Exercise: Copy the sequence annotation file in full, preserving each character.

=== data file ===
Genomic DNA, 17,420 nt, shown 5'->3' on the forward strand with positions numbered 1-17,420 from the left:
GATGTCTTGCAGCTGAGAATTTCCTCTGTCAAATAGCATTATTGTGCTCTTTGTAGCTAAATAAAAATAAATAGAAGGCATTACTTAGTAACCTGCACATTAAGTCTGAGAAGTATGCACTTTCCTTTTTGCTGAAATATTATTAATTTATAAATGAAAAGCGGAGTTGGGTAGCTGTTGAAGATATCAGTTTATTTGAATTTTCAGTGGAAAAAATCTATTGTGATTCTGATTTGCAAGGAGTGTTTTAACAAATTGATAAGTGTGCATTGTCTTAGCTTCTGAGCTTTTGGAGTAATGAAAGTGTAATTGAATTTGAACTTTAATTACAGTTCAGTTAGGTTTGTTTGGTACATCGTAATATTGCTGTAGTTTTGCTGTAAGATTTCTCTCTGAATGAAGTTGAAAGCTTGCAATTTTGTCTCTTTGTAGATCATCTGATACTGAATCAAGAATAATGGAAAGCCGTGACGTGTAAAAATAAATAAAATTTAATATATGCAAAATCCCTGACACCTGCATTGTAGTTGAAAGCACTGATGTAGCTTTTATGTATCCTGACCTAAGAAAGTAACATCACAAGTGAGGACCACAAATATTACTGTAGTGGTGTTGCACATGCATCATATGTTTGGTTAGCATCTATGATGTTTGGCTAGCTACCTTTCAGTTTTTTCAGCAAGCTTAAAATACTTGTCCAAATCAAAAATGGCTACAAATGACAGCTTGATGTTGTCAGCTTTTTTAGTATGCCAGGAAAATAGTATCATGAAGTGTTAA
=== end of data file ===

Genomic DNA, 17,420 nt, shown 5'->3' on the forward strand with positions numbered 1-17,420 from the left:
GATGTCTTGCAGCTGAGAATTTCCTCTGTCAAATAGCATTATTGTGCTCTTTGTAGCTAAATAAAAATAAATAGAAGGCATTACTTAGTAACCTGCACATTAAGTCTGAGAAGTATGCACTTTCCTTTTTGCTGAAATATTATTAATTTATAAATGAAAAGCGGAGTTGGGTAGCTGTTGAAGATATCAGTTTATTTGAATTTTCAGTGGAAAAAATCTATTGTGATTCTGATTTGCAAGGAGTGTTTTAACAAATTGATAAGTGTGCATTGTCTTAGCTTCTGAGCTTTTGGAGTAATGAAAGTGTAATTGAATTTGAACTTTAATTACAGTTCAGTTAGGTTTGTTTGGTACATCGTAATATTGCTGTAGTTTTGCTGTAAGATTTCTCTCTGAATGAAGTTGAAAGCTTGCAATTTTGTCTCTTTGTAGATCATCTGATACTGAATCAAGAATAATGGAAAGCCGTGACGTGTAAAAATAAATAAAATTTAATATATGCAAAATCCCTGACACCTGCATTGTAGTTGAAAGCACTGATGTAGCTTTTATGTATCCTGACCTAAGAAAGTAACATCACAAGTGAGGACCACAAATATTACTGTAGTGGTGTTGCACATGCATCATATGTTTGGTTAGCATCTATGATGTTTGGCTAGCTACCTTTCAGTTTTTTCAGCAAGCTTAAAATACTTGTCCAAATCAAAAATGGCTACAAATGACAGCTTGATGTTGTCAGCTTTTTTAGTATGCCAGGAAAATAGTATCATGAAGTGTTAA